Means/Medium This category takes in all prepositional senses where the complement identifies the means by which, or the medium through which, something happens or is done. This category roughly corresponds to a grammatical instrumental case. More granularity could be achieved if the means are separated from the mediums, but it doesn’t strike me that this would be terribly useful.

Membership This relatively small category is for senses that establish a relationship of membership between POA and complement, wherein either can be a member of the genus that the other represents; the salient thing is that the preposition (and very often, along with other words in proximity) state that the relationship is one of genus and species.

Party Relatively small, and perhaps provisional category for senses whose complement is a person (though not the main actor, and so not classifiable under Agent) and that don’t clearly fall into another category (such as, e.g., spatial or temporal). In principal, all SRTypes that begin with Party partake of this category; if they are assigned elsewhere it is because their current home to me reflects a more important or useful classification.

Possession A relatively small category for complements representing something that is owned, held, or worn by the complement. All such sentences could, in theory, be written with the complement or POA as subject and some form of the verb have. By implication then, some of this category could be absorbed into Agent.

Quantity This category holds complements that can be expressed as a number or some other quantity.

Scalar This category holds complements that have reference to a scale.. Most often, they identify a point on a continuum, but I have also included those that establish the existence of a scale, or the top or bottom values on one.

Spatial This is a more traditional category for prepositional senses that establish a spatial relationship between the complement and some other sentence element; sometimes the POA, sometimes the subject or some other object.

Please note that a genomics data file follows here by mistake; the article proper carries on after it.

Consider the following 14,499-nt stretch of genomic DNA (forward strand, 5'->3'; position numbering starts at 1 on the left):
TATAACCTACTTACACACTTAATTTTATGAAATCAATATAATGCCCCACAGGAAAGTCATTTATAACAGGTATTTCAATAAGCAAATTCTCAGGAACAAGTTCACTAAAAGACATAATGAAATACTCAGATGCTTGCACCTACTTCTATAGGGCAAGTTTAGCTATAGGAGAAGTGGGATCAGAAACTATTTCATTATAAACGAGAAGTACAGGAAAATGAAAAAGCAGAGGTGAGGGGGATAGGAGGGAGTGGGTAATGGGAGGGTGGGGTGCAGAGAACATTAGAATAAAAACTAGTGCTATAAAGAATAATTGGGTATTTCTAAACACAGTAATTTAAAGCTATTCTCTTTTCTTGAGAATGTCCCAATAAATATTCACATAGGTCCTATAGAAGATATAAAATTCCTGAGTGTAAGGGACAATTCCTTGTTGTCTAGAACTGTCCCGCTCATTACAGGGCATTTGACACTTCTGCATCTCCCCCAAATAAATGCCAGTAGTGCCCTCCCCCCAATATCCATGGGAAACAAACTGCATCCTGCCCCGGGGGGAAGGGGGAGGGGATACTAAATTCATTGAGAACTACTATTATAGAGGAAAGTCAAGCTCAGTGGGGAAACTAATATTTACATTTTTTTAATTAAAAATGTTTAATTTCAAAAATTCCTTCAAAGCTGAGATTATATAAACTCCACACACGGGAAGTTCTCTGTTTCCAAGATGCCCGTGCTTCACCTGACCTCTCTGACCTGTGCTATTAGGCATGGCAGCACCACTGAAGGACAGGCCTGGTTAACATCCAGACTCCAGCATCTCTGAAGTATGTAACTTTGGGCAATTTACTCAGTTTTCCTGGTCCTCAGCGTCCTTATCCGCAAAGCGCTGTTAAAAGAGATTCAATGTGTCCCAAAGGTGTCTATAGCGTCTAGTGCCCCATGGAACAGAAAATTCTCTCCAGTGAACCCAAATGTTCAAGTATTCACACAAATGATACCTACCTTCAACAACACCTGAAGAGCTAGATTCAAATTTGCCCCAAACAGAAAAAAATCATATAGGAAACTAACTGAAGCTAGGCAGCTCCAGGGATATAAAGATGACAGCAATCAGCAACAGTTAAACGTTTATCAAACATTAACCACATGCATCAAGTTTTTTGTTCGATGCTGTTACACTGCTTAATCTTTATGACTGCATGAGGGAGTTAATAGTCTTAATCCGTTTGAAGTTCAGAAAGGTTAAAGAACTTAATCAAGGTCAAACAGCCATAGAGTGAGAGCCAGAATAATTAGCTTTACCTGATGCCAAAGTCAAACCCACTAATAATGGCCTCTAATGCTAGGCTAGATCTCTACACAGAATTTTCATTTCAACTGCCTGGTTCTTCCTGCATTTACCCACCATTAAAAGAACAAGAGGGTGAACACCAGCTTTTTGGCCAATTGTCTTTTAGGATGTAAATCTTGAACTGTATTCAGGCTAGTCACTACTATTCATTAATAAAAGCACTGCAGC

Substance The complements identify some uniform substance or thing that constitutes the contents or constituents of the POA.

Tandem This is a large, somewhat problematic, catch-all category, for senses that do not fall easily into some other category and that establish some sort of relationship between the complement and the POA or the complement and another sentence element. Here are placed many prepositional senses which have no raison d’être other than the fact that English uses a preposition, and of a particular preposition with the preceding word (usually the POA) to express the idea present. I call the category “tandem” because a relationship is established, via the PP, between two things, as noted above. It’s possible that this category could absorb “Party,” but that would only have the effect of making it bigger and more nebulous. Many different kinds of relationships are denoted by prepositions in this category, but in general I think they have less to do with the preposition in question, and more to do with the POA which accepts only that preposition. The earlier temporary category “Idiom” has been largely absorbed in this one.

Target This smallish category is for senses that identify the object or target of some action. The POAs are usually verbs, though they can also be adjectives when the adjective describes some attitude or feeling that is directed or felt toward a particular person or thing. As you can see, the prepositions included are a rather small set, and include nearly all the senses of toward, which is the targeting preposition par excellence.

Temporal This is a more traditional category for prepositional senses that establish a temporal relationship between the complement and some other sentence element; sometimes the POA, sometimes the subject or some other object. It could possibly be broken down further into senses that denote a point in time, as opposed to a period or duration.

Topic This rather large category contains many synonymous and related prepositions that establish a topic about which other sentence elements make some statement.

Tributary This category is only for the small group of prepositions in the inventory that are merely orthographic variants of some other preposition and can substitute for any sense of that preposition.

Void This small category is for senses which note a complement designated as missing or not present by other sentence elements.